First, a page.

Add in the fact that a 5-foot-9 rookie who was the last pick in the draft (three-year Washington star Isaiah Thomas) has seized the starting point guard role that the 10th pick would surely love to have, and this is hardly the start that Fredette or his fans had hoped for. Some of them boo at home games when he doesn't play as much as they'd like. Others phone in their grievances.
"The first time he didn't play [on Feb. 2 against Portland], people were calling the paper and pitching their theories," said Jason Jones, the Kings' beat writer for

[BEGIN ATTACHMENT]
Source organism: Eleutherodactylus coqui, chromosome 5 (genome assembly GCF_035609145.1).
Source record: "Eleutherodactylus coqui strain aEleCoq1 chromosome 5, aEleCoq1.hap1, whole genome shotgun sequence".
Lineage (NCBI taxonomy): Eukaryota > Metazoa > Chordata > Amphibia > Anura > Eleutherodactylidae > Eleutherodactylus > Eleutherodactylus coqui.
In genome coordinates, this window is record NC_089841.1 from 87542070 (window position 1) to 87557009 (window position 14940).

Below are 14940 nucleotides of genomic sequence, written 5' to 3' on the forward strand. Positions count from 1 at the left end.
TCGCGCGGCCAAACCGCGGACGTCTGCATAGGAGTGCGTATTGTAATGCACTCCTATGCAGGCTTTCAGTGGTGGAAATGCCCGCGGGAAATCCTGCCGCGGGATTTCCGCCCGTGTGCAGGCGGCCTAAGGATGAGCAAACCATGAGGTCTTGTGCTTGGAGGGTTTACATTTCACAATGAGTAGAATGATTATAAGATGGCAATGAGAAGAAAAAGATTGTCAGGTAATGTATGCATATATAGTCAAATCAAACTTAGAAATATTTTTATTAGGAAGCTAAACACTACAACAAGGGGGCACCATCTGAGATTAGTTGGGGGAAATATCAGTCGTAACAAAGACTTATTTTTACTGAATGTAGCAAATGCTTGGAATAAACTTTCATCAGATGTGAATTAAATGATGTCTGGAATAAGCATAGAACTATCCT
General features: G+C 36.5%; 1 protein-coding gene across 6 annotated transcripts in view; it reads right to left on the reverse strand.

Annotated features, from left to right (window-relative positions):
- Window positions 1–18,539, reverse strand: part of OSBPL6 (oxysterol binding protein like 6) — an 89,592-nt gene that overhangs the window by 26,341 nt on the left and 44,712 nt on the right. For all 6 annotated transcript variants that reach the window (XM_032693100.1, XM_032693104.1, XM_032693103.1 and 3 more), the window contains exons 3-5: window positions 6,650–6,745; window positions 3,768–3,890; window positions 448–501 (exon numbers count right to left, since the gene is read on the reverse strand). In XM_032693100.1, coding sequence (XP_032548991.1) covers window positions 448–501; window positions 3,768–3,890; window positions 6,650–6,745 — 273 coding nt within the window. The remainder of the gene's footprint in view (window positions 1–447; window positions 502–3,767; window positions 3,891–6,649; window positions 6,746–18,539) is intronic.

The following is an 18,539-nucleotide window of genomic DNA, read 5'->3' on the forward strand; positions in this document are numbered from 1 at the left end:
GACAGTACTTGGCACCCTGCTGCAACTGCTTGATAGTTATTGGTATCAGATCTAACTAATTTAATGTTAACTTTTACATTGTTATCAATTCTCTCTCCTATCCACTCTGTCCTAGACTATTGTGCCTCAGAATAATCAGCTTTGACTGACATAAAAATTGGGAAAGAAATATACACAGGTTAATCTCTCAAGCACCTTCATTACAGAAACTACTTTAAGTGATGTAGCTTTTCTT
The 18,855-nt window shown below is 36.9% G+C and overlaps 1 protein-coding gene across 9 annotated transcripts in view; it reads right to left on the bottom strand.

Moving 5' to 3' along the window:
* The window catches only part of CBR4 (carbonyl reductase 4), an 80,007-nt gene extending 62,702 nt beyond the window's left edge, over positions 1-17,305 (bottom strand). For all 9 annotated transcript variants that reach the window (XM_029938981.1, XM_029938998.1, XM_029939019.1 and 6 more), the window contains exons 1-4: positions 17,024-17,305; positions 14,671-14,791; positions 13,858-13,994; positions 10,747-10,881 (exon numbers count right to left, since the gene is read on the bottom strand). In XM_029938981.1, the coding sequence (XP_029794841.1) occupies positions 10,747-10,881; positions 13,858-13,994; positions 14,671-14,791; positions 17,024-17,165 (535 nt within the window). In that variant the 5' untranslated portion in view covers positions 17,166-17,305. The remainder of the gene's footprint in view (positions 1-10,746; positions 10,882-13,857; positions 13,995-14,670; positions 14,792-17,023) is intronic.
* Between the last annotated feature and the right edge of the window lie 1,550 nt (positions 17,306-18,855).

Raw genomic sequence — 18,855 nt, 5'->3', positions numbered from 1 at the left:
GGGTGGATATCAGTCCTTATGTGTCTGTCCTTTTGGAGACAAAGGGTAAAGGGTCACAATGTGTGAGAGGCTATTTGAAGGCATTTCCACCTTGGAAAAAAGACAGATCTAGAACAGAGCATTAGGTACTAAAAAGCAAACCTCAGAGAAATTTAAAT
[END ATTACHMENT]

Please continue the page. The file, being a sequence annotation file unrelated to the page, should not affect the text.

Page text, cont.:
The salty swell of support peaked on Feb. 21, when Fredette's brother and roommate, T.J., saw Jimmer glued to the bench for 48 minutes in a game at Miami and tweeted, "Can we please get rid of this interim coach who should be an assistant at best and bring in a real head coach." Jimmer quickly apologized on behalf of his brother, who subsequently deleted the tweet and also issued an apology. Smart had a candid moment of his own on March 8, defending his use of Fredette while saying, "If everybody in the world would just leave me alone and let me develop this kid, he's going to be OK."
It's tough to blame Smart for growing tired of the point-guard questions, especially when Thomas has been having one of the most unexpected and impressive seasons of any NBA rookie. The boo-birds have gone quiet lately, as the Kings (17-30) have won three of four and seven of 15 after a 10-22 start.